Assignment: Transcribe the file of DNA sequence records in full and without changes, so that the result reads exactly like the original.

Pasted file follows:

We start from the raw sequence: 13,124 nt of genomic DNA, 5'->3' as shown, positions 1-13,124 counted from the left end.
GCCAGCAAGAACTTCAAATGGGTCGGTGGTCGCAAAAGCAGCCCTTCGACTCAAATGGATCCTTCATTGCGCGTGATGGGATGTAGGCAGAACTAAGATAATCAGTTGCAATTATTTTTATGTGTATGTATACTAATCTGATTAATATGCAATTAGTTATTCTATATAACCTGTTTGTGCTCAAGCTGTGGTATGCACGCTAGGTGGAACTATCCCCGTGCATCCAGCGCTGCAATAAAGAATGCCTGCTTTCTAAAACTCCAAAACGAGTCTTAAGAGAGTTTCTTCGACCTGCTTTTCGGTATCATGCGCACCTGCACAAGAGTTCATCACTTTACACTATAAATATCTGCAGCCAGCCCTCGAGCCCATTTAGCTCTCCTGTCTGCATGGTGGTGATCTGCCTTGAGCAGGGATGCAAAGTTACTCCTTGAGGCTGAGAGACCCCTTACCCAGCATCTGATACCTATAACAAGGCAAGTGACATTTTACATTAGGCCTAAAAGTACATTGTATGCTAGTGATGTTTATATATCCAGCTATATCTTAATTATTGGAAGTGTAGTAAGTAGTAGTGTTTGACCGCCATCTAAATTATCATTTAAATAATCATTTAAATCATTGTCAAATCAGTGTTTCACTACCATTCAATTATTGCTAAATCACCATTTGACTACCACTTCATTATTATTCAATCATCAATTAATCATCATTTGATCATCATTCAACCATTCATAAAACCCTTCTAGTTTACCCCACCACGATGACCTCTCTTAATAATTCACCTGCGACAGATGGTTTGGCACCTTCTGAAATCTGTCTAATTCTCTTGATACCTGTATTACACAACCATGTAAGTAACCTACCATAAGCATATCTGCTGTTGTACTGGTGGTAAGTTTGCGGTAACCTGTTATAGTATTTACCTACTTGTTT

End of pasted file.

We start from the raw sequence: 13,124 nt of genomic DNA, 5'->3' as shown, positions 1-13,124 counted from the left end.
GCCAGCAAGAACTTCAAATGGGTCGGTGGTCGCAAAAGCAGCCCTTCGACTCAAATGGATCCTTCATTGCGCGTGATGGGATGTAGGCAGAACTAAGATAATCAGTTGCAATTATTTTTATGTGTATGTATACTAATCTGATTAATATGCAATTAGTTATTCTATATAACCTGTTTGTGCTCAAGCTGTGGTATGCACGCTAGGTGGAACTATCCCCGTGCATCCAGCGCTGCAATAAAGAATGCCTGCTTTCTAAAACTCCAAAACGAGTCTTAAGAGAGTTTCTTCGACCTGCTTTTCGGTATCATGCGCACCTGCACAAGAGTTCATCACTTTACACTATAAATATCTGCAGCCAGCCCTCGAGCCCATTTAGCTCTCCTGTCTGCATGGTGGTGATCTGCCTTGAGCAGGGATGCAAAGTTACTCCTTGAGGCTGAGAGACCCCTTACCCAGCATCTGATACCTATAACAAGGCAAGTGACATTTTACATTAGGCCTAAAAGTACATTGTATGCTAGTGATGTTTATATATCCAGCTATATCTTAATTATTGGAAGTGTAGTAAGTAGTAGTGTTTGACCGCCATCTAAATTATCATTTAAATAATCATTTAAATCATTGTCAAATCAGTGTTTCACTACCATTCAATTATTGCTAAATCACCATTTGACTACCACTTCATTATTATTCAATCATCAATTAATCATCATTTGATCATCATTCAACCATTCATAAAACCCTTCTAGTTTACCCCACCACGATGACCTCTCTTAATAATTCACCTGCGACAGATGGTTTGGCACCTTCTGAAATCTGTCTAATTCTCTTGATACCTGTATTACACAACCATGTAAGTAACCTACCATAAGCATATCTGCTGTTGTACTGGTGGTAAGTTTGCGGTAACCTGTTATAGTATTTACCTACTTGTTT